Does Cedar Mulch Get Mold or Fungus?

It is possible that cedar mulch (and other mulches) will get mold or fungus.  After all, mulch contains organic material for mold to feed on, and mold multiplies faster in moist soil and humid air.

Of course, fungus in mulch is not necessarily a bad thing.  Fungus plays a part in decomposing wood chips and other organic materials, which adds nutrients to the soil.

yellow slime mold
Slime mold and other types of fungus are unsightly, but some mold is normal in mulch.

According to the Washington State University:

“Fungal communities found in wood chip mulches are generally decomposers, not pathogens. Under healthy soil conditions, beneficial and harmless fungi (Figure 4) can outcompete pathogens for space on plant roots that grow into mulch layers.”

https://research.libraries.wsu.edu/xmlui/bitstream/handle/2376/5262/FS160E.pdf?sequence=2

Does Cedar Mulch Hurt Plants?

Cedar mulch cannot hurt established plants.  However, cedar mulch may prevent seed germination or injure young seedlings.

According to Washington State University:

“Many living, growing woody plants contain allelopathic chemicals, which can prevent seeds from germinating or kill young seedlings. Most compounds have no effect upon established plants. Cedars (Thuja spp.) have not been found to have this ability. Even Juglans nigra (black walnut), the best known allelopathic species, has not been shown to have negative effects when wood chips are used as a mulch.”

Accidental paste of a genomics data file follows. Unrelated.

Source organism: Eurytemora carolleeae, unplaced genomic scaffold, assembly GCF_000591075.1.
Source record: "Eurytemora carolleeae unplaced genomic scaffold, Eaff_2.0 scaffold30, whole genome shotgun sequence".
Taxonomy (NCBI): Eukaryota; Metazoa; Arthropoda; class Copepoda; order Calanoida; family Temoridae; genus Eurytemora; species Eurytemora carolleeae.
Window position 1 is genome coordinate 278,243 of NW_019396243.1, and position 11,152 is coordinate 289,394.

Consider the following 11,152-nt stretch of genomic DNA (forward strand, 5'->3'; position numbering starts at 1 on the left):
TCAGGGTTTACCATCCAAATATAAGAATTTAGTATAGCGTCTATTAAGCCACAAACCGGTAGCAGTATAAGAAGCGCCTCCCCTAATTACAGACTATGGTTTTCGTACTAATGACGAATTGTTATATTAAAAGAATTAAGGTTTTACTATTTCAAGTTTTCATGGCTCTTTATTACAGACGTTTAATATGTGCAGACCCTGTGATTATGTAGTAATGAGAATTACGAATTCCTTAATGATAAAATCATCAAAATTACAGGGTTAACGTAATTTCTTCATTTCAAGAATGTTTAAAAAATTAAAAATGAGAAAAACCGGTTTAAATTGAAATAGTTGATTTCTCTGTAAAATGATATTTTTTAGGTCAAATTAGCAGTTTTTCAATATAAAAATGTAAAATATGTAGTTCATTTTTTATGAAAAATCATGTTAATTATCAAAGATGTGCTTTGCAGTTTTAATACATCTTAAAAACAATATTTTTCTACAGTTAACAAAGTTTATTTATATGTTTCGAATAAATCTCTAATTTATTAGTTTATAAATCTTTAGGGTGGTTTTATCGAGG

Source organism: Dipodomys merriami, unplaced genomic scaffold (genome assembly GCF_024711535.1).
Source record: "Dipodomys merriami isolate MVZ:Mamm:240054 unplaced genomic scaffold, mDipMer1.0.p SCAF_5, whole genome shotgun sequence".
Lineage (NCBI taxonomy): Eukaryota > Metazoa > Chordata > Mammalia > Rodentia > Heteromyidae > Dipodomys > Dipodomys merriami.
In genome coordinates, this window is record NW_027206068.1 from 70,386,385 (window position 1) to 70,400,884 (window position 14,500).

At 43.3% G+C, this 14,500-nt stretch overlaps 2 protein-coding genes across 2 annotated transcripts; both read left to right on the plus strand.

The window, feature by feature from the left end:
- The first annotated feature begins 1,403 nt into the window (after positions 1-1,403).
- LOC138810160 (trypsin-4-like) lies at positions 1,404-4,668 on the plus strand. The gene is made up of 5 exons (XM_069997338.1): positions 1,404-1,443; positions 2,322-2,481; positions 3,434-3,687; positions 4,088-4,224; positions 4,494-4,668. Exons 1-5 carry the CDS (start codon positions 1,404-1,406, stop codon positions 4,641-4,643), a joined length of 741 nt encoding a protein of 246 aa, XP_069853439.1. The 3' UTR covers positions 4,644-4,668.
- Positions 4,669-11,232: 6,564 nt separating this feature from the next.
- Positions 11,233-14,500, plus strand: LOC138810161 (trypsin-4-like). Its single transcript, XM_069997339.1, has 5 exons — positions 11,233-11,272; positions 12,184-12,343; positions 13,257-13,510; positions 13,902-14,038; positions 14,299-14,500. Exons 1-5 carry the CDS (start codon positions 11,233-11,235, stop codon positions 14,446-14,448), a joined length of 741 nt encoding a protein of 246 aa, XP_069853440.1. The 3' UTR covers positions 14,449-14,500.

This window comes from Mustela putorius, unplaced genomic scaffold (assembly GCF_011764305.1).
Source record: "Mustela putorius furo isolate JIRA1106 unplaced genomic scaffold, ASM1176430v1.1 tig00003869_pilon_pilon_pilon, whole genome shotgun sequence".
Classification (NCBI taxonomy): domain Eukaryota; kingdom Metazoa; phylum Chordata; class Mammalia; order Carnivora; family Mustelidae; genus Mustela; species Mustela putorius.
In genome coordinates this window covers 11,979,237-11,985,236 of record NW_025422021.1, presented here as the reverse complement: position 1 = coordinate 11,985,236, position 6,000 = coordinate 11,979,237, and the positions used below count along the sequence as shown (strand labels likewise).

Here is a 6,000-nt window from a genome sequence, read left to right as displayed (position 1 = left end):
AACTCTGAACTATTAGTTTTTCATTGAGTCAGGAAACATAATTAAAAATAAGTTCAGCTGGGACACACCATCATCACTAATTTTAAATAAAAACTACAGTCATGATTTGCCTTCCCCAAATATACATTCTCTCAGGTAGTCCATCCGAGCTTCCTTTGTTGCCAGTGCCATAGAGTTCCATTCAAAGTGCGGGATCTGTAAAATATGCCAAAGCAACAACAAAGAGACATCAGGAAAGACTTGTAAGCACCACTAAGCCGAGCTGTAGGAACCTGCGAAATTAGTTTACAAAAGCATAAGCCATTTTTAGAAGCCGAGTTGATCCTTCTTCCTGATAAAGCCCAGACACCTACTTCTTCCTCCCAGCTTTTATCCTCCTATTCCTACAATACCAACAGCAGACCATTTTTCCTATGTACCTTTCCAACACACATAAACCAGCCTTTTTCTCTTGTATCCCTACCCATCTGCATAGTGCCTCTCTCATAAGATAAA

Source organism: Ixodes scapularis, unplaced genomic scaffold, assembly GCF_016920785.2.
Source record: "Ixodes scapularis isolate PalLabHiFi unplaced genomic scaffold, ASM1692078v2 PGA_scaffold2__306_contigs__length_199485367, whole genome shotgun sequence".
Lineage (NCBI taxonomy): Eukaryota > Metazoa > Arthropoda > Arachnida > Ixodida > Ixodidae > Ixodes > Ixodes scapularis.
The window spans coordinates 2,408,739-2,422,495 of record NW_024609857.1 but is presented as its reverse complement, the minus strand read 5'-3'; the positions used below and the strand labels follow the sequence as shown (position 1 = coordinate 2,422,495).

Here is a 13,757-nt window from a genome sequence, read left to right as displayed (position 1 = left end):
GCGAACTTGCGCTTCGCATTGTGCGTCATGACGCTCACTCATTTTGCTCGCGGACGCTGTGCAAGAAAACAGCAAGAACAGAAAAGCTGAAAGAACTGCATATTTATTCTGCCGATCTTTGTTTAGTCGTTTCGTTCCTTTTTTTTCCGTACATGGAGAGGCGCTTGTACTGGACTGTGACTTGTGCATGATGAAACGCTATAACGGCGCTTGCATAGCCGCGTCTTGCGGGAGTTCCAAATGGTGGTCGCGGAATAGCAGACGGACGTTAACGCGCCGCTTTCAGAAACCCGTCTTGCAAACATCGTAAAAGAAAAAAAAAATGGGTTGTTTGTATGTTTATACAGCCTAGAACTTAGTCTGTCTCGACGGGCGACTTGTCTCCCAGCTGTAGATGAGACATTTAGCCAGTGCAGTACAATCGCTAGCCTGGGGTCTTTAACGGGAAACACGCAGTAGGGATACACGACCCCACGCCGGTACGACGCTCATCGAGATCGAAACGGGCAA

https://research.libraries.wsu.edu/xmlui/bitstream/handle/2376/5262/FS160E.pdf?sequence=2

So, as long as you are using cedar mulch on large, established plants, you do not need to worry about hurting them (as long as you don’t bury them too deep!)

In addition, there is very little chance of diseases from mulch moving into trees if you around them.  According to Washington State University:

“Most studies indicate that diseased mulch cannot transmit pathogens to the roots of healthy trees.”

https://research.libraries.wsu.edu/xmlui/bitstream/handle/2376/5262/FS160E.pdf?sequence=2

Keep mulch 12 to 18 inches from the base of the tree, and avoid “volcano” mulching (piling up soil at the base of a tree).

Is Cedar Mulch Organic?

Cedar mulch is considered organic, as long as either:

  • The cedar mulch is not painted or dyed, or
  • The dye or paint used to color the mulch is organic (derived from natural compounds).

If in doubt, use mulch that is not dyed or painted!

Does Cedar Mulch Prevent Weeds?